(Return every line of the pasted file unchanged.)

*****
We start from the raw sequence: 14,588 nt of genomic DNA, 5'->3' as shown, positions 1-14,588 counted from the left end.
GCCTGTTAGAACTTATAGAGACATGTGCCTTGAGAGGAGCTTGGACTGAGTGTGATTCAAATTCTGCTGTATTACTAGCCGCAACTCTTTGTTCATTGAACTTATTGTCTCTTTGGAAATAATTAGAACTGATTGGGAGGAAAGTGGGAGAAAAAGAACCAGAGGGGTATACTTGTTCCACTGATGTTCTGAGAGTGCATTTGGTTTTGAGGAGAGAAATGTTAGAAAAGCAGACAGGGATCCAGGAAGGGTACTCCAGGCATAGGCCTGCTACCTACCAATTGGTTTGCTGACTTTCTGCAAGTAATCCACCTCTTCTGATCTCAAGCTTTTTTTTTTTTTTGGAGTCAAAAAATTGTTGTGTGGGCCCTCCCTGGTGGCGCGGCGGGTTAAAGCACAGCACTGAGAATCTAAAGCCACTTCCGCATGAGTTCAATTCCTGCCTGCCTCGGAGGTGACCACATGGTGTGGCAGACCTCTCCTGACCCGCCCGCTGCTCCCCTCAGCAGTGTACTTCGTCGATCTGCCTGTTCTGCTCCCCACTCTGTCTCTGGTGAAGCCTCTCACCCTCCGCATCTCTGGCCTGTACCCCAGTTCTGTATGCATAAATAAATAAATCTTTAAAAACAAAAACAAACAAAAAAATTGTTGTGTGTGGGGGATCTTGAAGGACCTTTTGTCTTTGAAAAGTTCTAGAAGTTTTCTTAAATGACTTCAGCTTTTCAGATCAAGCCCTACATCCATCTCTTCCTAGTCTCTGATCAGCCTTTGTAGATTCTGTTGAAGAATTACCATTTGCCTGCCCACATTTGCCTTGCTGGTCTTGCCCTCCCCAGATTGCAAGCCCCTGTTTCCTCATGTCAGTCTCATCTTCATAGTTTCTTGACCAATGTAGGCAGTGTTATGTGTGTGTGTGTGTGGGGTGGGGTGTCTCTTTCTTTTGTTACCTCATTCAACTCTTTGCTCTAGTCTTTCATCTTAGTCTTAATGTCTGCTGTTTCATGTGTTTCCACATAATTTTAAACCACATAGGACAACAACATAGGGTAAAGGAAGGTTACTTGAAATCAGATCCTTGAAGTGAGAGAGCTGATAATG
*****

We start from the raw sequence: 14,588 nt of genomic DNA, 5'->3' as shown, positions 1-14,588 counted from the left end.
GCCTGTTAGAACTTATAGAGACATGTGCCTTGAGAGGAGCTTGGACTGAGTGTGATTCAAATTCTGCTGTATTACTAGCCGCAACTCTTTGTTCATTGAACTTATTGTCTCTTTGGAAATAATTAGAACTGATTGGGAGGAAAGTGGGAGAAAAAGAACCAGAGGGGTATACTTGTTCCACTGATGTTCTGAGAGTGCATTTGGTTTTGAGGAGAGAAATGTTAGAAAAGCAGACAGGGATCCAGGAAGGGTACTCCAGGCATAGGCCTGCTACCTACCAATTGGTTTGCTGACTTTCTGCAAGTAATCCACCTCTTCTGATCTCAAGCTTTTTTTTTTTTTTGGAGTCAAAAAATTGTTGTGTGGGCCCTCCCTGGTGGCGCGGCGGGTTAAAGCACAGCACTGAGAATCTAAAGCCACTTCCGCATGAGTTCAATTCCTGCCTGCCTCGGAGGTGACCACATGGTGTGGCAGACCTCTCCTGACCCGCCCGCTGCTCCCCTCAGCAGTGTACTTCGTCGATCTGCCTGTTCTGCTCCCCACTCTGTCTCTGGTGAAGCCTCTCACCCTCCGCATCTCTGGCCTGTACCCCAGTTCTGTATGCATAAATAAATAAATCTTTAAAAACAAAAACAAACAAAAAAATTGTTGTGTGTGGGGGATCTTGAAGGACCTTTTGTCTTTGAAAAGTTCTAGAAGTTTTCTTAAATGACTTCAGCTTTTCAGATCAAGCCCTACATCCATCTCTTCCTAGTCTCTGATCAGCCTTTGTAGATTCTGTTGAAGAATTACCATTTGCCTGCCCACATTTGCCTTGCTGGTCTTGCCCTCCCCAGATTGCAAGCCCCTGTTTCCTCATGTCAGTCTCATCTTCATAGTTTCTTGACCAATGTAGGCAGTGTTATGTGTGTGTGTGTGTGGGGTGGGGTGTCTCTTTCTTTTGTTACCTCATTCAACTCTTTGCTCTAGTCTTTCATCTTAGTCTTAATGTCTGCTGTTTCATGTGTTTCCACATAATTTTAAACCACATAGGACAACAACATAGGGTAAAGGAAGGTTACTTGAAATCAGATCCTTGAAGTGAGAGAGCTGATAATG